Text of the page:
SFX did add as much light weight debris as possible into the Interceptor so it would fly into the air with the dust as the car was roiling.

fxg: Can you talk about testing and rehearsing the special effects for Fury Road? What kind of prep time did you have and did you get a chance to road-test any crashes, explosions and other effects? Are previs or miniature vehicle staging any of the methods you employ?

Dan Oliver: Fury Rd was the longest film I have ever worked on. Including pre-production, testing in Broken Hill, shooting in Namibia and Capetown and then pick ups/ final crash sequence in Sydney. Me and my core group spent 2 ½ years designing, building testing and shooting. During this time we set up, packed up and moved our workshop 6 times. George had story boarded every piece of action in the film (and also had many shots prevised), so the mechanical action required for every truck and car crash was quite specific. SFX built test trucks and cars for every flip or roll and crash in the film. Test vehicle dimensions and weight distribution needed to be as close as possible to our hero vehicles, so we could test and fine tune our methods to achieve the correct spin, flip or roll in our hero trucks/cars on shoot day. Most tests were stunt driven; the remainders were ‘tow ins’ with radio remote steering and brakes. A golden rule for our SFX team is that “Nothing goes to set without being tested”. This ensures that we don’t end up with egg on our faces and most importantly we keep all effects as safe as possible.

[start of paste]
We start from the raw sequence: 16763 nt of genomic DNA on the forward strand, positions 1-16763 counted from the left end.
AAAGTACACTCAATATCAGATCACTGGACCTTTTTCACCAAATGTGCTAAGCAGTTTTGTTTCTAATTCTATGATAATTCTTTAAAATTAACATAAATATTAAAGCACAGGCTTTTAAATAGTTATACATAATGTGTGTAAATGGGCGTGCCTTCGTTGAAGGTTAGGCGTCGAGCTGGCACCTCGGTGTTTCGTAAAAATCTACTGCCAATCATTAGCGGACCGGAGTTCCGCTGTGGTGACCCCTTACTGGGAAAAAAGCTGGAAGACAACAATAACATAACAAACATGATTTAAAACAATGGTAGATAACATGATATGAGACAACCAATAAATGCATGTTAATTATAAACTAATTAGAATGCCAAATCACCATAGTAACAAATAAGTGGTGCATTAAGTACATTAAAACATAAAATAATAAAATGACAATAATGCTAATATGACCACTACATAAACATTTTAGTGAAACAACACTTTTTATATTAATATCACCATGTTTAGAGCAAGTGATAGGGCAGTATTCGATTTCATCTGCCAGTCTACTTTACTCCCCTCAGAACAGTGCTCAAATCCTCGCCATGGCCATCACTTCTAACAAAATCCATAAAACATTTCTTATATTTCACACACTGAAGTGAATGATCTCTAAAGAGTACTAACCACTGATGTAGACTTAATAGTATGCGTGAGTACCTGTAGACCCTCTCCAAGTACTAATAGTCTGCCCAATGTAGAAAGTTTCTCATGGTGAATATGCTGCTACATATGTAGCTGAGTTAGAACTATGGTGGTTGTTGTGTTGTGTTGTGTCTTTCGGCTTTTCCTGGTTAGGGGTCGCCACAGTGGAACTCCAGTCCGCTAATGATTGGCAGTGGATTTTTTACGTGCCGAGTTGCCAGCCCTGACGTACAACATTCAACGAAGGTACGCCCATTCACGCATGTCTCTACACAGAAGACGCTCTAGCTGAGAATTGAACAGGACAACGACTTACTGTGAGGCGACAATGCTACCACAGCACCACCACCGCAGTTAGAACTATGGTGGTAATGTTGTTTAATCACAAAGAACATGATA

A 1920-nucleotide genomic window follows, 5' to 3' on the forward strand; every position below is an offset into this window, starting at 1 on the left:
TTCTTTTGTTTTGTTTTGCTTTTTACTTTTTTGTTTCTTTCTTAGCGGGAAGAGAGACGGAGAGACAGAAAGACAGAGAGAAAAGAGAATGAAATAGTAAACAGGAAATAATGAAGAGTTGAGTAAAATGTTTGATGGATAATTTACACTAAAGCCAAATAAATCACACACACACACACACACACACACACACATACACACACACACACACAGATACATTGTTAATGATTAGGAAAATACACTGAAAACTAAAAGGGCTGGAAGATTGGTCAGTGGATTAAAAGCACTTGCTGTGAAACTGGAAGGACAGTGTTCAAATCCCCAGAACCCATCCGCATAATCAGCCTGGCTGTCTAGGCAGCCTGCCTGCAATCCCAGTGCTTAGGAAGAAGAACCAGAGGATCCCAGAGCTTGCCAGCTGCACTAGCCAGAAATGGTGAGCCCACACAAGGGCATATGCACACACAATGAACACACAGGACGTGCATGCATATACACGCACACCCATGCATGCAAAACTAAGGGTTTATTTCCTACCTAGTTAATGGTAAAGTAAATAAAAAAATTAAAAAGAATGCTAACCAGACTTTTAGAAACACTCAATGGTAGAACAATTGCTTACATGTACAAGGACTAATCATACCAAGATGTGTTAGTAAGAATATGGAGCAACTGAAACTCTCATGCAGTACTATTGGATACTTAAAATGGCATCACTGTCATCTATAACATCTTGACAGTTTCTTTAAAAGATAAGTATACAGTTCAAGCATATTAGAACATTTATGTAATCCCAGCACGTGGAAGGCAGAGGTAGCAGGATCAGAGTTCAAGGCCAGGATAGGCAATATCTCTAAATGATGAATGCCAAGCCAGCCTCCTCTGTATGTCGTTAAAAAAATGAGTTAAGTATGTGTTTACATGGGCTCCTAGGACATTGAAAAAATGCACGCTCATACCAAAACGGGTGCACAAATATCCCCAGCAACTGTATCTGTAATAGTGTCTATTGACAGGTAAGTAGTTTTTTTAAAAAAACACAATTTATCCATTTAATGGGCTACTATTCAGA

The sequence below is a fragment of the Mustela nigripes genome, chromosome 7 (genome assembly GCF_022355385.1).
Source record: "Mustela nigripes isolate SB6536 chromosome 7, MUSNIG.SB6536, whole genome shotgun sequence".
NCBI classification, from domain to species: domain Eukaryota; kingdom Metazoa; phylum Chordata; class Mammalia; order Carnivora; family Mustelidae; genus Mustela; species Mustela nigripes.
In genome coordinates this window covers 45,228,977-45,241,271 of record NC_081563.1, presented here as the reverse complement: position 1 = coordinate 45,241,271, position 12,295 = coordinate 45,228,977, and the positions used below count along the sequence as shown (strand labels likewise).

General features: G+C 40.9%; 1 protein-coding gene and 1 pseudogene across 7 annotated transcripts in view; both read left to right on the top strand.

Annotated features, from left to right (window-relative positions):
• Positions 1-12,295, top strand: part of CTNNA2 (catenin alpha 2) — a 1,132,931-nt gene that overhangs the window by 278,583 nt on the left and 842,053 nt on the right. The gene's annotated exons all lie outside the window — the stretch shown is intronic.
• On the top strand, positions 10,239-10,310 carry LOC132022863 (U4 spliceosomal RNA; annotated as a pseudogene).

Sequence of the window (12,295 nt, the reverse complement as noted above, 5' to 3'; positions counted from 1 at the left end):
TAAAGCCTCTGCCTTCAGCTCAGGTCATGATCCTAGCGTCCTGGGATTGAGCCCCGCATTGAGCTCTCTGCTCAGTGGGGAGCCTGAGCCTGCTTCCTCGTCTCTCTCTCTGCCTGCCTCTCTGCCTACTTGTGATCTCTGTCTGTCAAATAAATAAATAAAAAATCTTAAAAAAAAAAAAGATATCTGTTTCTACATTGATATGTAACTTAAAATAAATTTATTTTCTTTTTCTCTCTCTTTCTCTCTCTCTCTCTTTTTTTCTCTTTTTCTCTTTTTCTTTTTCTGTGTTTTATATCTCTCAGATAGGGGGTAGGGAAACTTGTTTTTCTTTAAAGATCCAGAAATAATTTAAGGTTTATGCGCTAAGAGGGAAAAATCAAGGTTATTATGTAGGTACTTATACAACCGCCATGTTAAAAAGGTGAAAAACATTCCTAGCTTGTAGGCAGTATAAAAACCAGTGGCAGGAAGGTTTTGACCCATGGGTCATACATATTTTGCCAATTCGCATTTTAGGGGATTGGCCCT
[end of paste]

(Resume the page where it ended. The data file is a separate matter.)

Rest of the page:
fxg: What were the technical specs of the main explosions in Fury Road (ie. materials, ingredients, detonation techniques)? Can you talk in particular about the spectacular cascading explosion of one of the tankers seen behind Max on a pole?